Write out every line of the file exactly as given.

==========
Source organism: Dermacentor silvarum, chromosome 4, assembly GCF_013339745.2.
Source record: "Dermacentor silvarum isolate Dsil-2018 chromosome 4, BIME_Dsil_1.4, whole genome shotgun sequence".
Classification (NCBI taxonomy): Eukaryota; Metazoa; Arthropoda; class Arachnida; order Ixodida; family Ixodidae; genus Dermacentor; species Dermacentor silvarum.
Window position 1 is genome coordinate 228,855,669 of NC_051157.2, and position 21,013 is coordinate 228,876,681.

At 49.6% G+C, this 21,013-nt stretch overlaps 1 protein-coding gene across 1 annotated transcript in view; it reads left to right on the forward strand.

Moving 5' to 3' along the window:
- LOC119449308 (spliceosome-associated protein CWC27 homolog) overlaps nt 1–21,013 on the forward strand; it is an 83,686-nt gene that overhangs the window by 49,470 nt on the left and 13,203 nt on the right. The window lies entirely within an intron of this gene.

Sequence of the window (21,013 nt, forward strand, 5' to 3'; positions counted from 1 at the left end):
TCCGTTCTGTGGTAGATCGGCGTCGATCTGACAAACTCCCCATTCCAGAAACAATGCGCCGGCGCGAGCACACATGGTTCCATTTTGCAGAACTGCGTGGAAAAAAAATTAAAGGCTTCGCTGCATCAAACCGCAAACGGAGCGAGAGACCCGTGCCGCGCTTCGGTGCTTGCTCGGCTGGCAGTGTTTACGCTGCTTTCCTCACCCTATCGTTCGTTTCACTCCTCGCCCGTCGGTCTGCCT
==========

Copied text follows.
Source organism: Dermacentor silvarum, chromosome 4, assembly GCF_013339745.2.
Source record: "Dermacentor silvarum isolate Dsil-2018 chromosome 4, BIME_Dsil_1.4, whole genome shotgun sequence".
Classification (NCBI taxonomy): Eukaryota; Metazoa; Arthropoda; class Arachnida; order Ixodida; family Ixodidae; genus Dermacentor; species Dermacentor silvarum.
Window position 1 is genome coordinate 228,855,669 of NC_051157.2, and position 21,013 is coordinate 228,876,681.

At 49.6% G+C, this 21,013-nt stretch overlaps 1 protein-coding gene across 1 annotated transcript in view; it reads left to right on the forward strand.

Moving 5' to 3' along the window:
- LOC119449308 (spliceosome-associated protein CWC27 homolog) overlaps nt 1–21,013 on the forward strand; it is an 83,686-nt gene that overhangs the window by 49,470 nt on the left and 13,203 nt on the right. The window lies entirely within an intron of this gene.

Sequence of the window (21,013 nt, forward strand, 5' to 3'; positions counted from 1 at the left end):
TCCGTTCTGTGGTAGATCGGCGTCGATCTGACAAACTCCCCATTCCAGAAACAATGCGCCGGCGCGAGCACACATGGTTCCATTTTGCAGAACTGCGTGGAAAAAAAATTAAAGGCTTCGCTGCATCAAACCGCAAACGGAGCGAGAGACCCGTGCCGCGCTTCGGTGCTTGCTCGGCTGGCAGTGTTTACGCTGCTTTCCTCACCCTATCGTTCGTTTCACTCCTCGCCCGTCGGTCTGCCT